4. “The way ahead” (Barack Obama, The Economist, October 8, 2016)
In his own words, Barack Obama examines the state of the U.S. economic union, positing that globalization, inclusion, and closing the gap between the richest and poorest Americans will aid U.S. prosperity.
5. “Barack Obama is Preparing for His Third Term” (Jason Zengerle, GQ, January 17, 2017)
Most former presidents avoid the spotlight to spend more time with family and maybe enjoy some golf. Even though Barack Obama is stepping away from political office, he’s gearing up to influence the direction of the United States by advising his successor.
Here are the stories we loved this week.
“Zac was a thumper,” his father says, standing in the family kitchen. “Of all the boys, he was the one who wouldn’t show pain, who’d be fearless.… He’d throw his head into anything. He was the kind of guy I like on defense.”
…only Winslow knew the full extent of Zac’s struggles in the five and a half years since high school: the brain tremors that felt like thunderclaps inside his skull, the sudden memory lapses in which he’d forget where he was driving or why he was walking around the hardware store, the doctors who told him his mind might be torn to pieces from all the concussions from football. She knew about the drugs and the drinking he was doing to cope. She knew about the mood swings, huge and pulverizing, the slow leaching of his hope.
Below, our favorite stories of the week.
We asked a few writers and editors to choose some of their favorite stories of the year in various categories. Here, the best in under-recognized stories.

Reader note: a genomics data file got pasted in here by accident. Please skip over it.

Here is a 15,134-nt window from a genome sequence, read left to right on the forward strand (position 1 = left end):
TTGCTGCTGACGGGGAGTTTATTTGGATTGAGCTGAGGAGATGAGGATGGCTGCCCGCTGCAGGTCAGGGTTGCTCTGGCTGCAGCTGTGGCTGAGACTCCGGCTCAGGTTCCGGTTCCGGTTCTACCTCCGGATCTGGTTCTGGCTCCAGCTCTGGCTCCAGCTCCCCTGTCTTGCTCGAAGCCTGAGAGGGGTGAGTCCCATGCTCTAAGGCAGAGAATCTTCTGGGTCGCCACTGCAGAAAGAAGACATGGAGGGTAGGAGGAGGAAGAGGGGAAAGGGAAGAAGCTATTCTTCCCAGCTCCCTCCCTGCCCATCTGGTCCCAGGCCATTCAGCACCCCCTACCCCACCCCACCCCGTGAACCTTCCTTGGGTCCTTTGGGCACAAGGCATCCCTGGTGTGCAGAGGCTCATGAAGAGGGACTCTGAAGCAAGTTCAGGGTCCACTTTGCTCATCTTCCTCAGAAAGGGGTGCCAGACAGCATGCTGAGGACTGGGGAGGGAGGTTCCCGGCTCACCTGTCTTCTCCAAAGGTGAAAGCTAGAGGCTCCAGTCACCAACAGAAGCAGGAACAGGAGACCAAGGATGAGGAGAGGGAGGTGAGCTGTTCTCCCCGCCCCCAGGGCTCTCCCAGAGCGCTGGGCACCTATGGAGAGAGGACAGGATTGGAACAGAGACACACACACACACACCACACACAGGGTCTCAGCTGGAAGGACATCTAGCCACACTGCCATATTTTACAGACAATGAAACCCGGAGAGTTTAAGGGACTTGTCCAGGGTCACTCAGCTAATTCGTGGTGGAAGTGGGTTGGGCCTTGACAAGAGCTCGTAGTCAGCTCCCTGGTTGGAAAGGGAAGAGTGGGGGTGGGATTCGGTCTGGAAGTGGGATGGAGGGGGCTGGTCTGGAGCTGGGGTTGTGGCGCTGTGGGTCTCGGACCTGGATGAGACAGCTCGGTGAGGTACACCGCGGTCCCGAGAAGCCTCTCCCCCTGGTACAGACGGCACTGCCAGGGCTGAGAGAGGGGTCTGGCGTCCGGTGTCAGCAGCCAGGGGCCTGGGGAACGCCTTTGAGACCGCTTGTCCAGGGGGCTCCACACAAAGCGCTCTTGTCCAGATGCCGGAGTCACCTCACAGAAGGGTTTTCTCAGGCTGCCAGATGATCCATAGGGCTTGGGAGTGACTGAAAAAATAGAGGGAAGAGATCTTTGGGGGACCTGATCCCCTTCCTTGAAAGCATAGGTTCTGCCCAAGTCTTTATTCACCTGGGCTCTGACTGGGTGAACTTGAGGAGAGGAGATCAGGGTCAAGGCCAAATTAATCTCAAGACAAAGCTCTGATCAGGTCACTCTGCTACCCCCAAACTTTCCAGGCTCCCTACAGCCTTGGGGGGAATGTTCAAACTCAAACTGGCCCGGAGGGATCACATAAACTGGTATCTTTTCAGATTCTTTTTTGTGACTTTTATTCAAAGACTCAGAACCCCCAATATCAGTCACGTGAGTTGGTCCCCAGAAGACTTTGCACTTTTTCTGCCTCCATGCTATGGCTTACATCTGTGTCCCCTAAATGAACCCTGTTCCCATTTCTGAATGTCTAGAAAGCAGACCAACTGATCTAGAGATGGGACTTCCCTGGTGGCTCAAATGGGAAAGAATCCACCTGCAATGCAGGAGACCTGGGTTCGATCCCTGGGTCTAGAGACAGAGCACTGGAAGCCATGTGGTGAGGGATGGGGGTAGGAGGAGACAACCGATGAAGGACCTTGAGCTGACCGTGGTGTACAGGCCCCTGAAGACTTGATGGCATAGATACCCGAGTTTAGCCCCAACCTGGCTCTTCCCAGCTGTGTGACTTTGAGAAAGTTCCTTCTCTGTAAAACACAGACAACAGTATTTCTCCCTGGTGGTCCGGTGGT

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Michael J. Mooney
Dallas-based freelance writer, co-director of the Mayborn Literary Nonfiction Conference.
You Are Not Going to Die Out Here: A Woman’s Terrifying Night in the Chesapeake (John Woodrow Cox, The Washington Post)
I saw this story posted and shared a few times when it first ran, but in the middle of an insane election cycle, it didn’t get nearly the attention it deserves. This is the tale of Lauren Connor, a woman who fell off a boat and disappeared amid the crashing waves of the Chesapeake Bay. It’s about the search to find her, by both authorities and her boyfriend, and about a woman whose life had prepared her perfectly for the kinds of challenges that would overwhelm most of us. This is a deadline narrative, but it’s crafted so well—weaving in background and character development at just the right moments, giving readers so many reasons to care—that you couldn’t stop reading if you wanted to.
A science reporter from Oakland, California, who teaches at the UC Berkeley Graduate School of Journalism and is the author of We Have the Technology, a book about biohacking.
A clear-eyed, thought-provoking retelling of Michelle-Lael Norsworthy’s long legal battle in hope of becoming the first American to receive sex-reassignment surgery while in prison. Her lawyers argued that the surgery was medically necessary and withholding it violated the prohibition against cruel and unusual punishment. But, they argued, rather than grant the surgery and set a legal precedent, the Department of Corrections instead ordered her parole. The piece is a nuanced take on what it’s like to transition in prison—at least 400 California inmates were taking hormone replacement therapy when the article was published in May—where trans women are vulnerable to sexual assault and survivors are placed in a kind of solitary confinement, stuck in limbo in a prison system where it’s unsafe for them to live with men, but they are generally not allowed to live with women. And it asks a bigger question: What kind of medical care must the state cover?
Investigative Reporter, New America Future of War Fellow.
At first, it may seem like a simple essay about cultural appropriation, but this opus on the nameplate necklace is so much more than that. It is a beautiful ode to black and brown fashion. It is a moving history of how unique names became a form of political resistance to white supremacy. And it is the biting reality check Carrie Bradshaw so desperately needed. Read more…